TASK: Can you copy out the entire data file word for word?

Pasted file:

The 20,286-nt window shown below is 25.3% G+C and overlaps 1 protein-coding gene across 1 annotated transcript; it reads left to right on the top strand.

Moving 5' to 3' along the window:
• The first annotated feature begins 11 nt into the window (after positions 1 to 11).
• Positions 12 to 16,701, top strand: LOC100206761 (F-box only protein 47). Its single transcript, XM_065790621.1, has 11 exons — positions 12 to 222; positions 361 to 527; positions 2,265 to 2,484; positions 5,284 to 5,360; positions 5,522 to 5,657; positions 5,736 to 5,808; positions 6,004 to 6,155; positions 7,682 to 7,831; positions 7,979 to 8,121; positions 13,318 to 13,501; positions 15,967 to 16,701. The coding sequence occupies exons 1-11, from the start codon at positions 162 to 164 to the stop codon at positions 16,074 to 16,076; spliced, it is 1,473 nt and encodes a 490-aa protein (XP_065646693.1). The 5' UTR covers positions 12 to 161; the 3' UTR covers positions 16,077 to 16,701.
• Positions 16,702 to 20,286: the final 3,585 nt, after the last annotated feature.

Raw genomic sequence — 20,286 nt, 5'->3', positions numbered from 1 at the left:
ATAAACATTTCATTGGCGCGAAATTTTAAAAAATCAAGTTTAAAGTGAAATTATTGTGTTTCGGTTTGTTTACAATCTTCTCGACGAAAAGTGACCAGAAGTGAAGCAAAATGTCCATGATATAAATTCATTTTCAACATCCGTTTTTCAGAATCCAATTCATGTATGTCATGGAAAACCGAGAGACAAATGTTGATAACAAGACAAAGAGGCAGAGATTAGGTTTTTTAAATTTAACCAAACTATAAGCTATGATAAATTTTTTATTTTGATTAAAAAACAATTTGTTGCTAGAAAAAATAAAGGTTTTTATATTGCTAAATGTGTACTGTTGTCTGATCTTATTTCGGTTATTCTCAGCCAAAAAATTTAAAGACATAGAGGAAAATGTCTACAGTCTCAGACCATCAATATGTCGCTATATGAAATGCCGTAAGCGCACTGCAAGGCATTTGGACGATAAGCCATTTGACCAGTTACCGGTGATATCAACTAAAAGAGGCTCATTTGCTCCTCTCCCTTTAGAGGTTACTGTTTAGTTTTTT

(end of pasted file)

The 20,286-nt window shown below is 25.3% G+C and overlaps 1 protein-coding gene across 1 annotated transcript; it reads left to right on the top strand.

Moving 5' to 3' along the window:
• The first annotated feature begins 11 nt into the window (after positions 1 to 11).
• Positions 12 to 16,701, top strand: LOC100206761 (F-box only protein 47). Its single transcript, XM_065790621.1, has 11 exons — positions 12 to 222; positions 361 to 527; positions 2,265 to 2,484; positions 5,284 to 5,360; positions 5,522 to 5,657; positions 5,736 to 5,808; positions 6,004 to 6,155; positions 7,682 to 7,831; positions 7,979 to 8,121; positions 13,318 to 13,501; positions 15,967 to 16,701. The coding sequence occupies exons 1-11, from the start codon at positions 162 to 164 to the stop codon at positions 16,074 to 16,076; spliced, it is 1,473 nt and encodes a 490-aa protein (XP_065646693.1). The 5' UTR covers positions 12 to 161; the 3' UTR covers positions 16,077 to 16,701.
• Positions 16,702 to 20,286: the final 3,585 nt, after the last annotated feature.

Raw genomic sequence — 20,286 nt, 5'->3', positions numbered from 1 at the left:
ATAAACATTTCATTGGCGCGAAATTTTAAAAAATCAAGTTTAAAGTGAAATTATTGTGTTTCGGTTTGTTTACAATCTTCTCGACGAAAAGTGACCAGAAGTGAAGCAAAATGTCCATGATATAAATTCATTTTCAACATCCGTTTTTCAGAATCCAATTCATGTATGTCATGGAAAACCGAGAGACAAATGTTGATAACAAGACAAAGAGGCAGAGATTAGGTTTTTTAAATTTAACCAAACTATAAGCTATGATAAATTTTTTATTTTGATTAAAAAACAATTTGTTGCTAGAAAAAATAAAGGTTTTTATATTGCTAAATGTGTACTGTTGTCTGATCTTATTTCGGTTATTCTCAGCCAAAAAATTTAAAGACATAGAGGAAAATGTCTACAGTCTCAGACCATCAATATGTCGCTATATGAAATGCCGTAAGCGCACTGCAAGGCATTTGGACGATAAGCCATTTGACCAGTTACCGGTGATATCAACTAAAAGAGGCTCATTTGCTCCTCTCCCTTTAGAGGTTACTGTTTAGTTTTTT